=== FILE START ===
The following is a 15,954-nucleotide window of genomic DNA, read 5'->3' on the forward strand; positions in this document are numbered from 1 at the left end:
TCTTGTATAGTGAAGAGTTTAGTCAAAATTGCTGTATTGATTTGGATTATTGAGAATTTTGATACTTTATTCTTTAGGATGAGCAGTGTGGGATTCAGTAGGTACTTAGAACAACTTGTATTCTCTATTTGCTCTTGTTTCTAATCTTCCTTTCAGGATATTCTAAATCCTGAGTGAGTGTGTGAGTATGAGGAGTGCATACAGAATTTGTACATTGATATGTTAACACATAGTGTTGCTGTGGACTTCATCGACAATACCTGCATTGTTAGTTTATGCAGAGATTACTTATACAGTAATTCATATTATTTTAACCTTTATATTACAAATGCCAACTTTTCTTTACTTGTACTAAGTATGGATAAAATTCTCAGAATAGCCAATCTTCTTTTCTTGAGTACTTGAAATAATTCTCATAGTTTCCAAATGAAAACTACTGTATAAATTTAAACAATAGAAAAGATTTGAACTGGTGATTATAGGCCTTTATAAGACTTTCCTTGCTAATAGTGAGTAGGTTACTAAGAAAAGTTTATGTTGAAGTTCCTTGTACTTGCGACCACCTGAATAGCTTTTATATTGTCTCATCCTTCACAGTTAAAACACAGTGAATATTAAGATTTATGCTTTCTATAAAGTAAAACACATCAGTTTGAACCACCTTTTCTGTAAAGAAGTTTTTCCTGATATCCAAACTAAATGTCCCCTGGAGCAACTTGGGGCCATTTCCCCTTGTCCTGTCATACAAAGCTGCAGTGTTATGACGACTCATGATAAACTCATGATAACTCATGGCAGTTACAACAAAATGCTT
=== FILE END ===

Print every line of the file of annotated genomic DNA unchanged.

The following is a 15,954-nucleotide window of genomic DNA, read 5'->3' on the forward strand; positions in this document are numbered from 1 at the left end:
TCTTGTATAGTGAAGAGTTTAGTCAAAATTGCTGTATTGATTTGGATTATTGAGAATTTTGATACTTTATTCTTTAGGATGAGCAGTGTGGGATTCAGTAGGTACTTAGAACAACTTGTATTCTCTATTTGCTCTTGTTTCTAATCTTCCTTTCAGGATATTCTAAATCCTGAGTGAGTGTGTGAGTATGAGGAGTGCATACAGAATTTGTACATTGATATGTTAACACATAGTGTTGCTGTGGACTTCATCGACAATACCTGCATTGTTAGTTTATGCAGAGATTACTTATACAGTAATTCATATTATTTTAACCTTTATATTACAAATGCCAACTTTTCTTTACTTGTACTAAGTATGGATAAAATTCTCAGAATAGCCAATCTTCTTTTCTTGAGTACTTGAAATAATTCTCATAGTTTCCAAATGAAAACTACTGTATAAATTTAAACAATAGAAAAGATTTGAACTGGTGATTATAGGCCTTTATAAGACTTTCCTTGCTAATAGTGAGTAGGTTACTAAGAAAAGTTTATGTTGAAGTTCCTTGTACTTGCGACCACCTGAATAGCTTTTATATTGTCTCATCCTTCACAGTTAAAACACAGTGAATATTAAGATTTATGCTTTCTATAAAGTAAAACACATCAGTTTGAACCACCTTTTCTGTAAAGAAGTTTTTCCTGATATCCAAACTAAATGTCCCCTGGAGCAACTTGGGGCCATTTCCCCTTGTCCTGTCATACAAAGCTGCAGTGTTATGACGACTCATGATAAACTCATGATAACTCATGGCAGTTACAACAAAATGCTT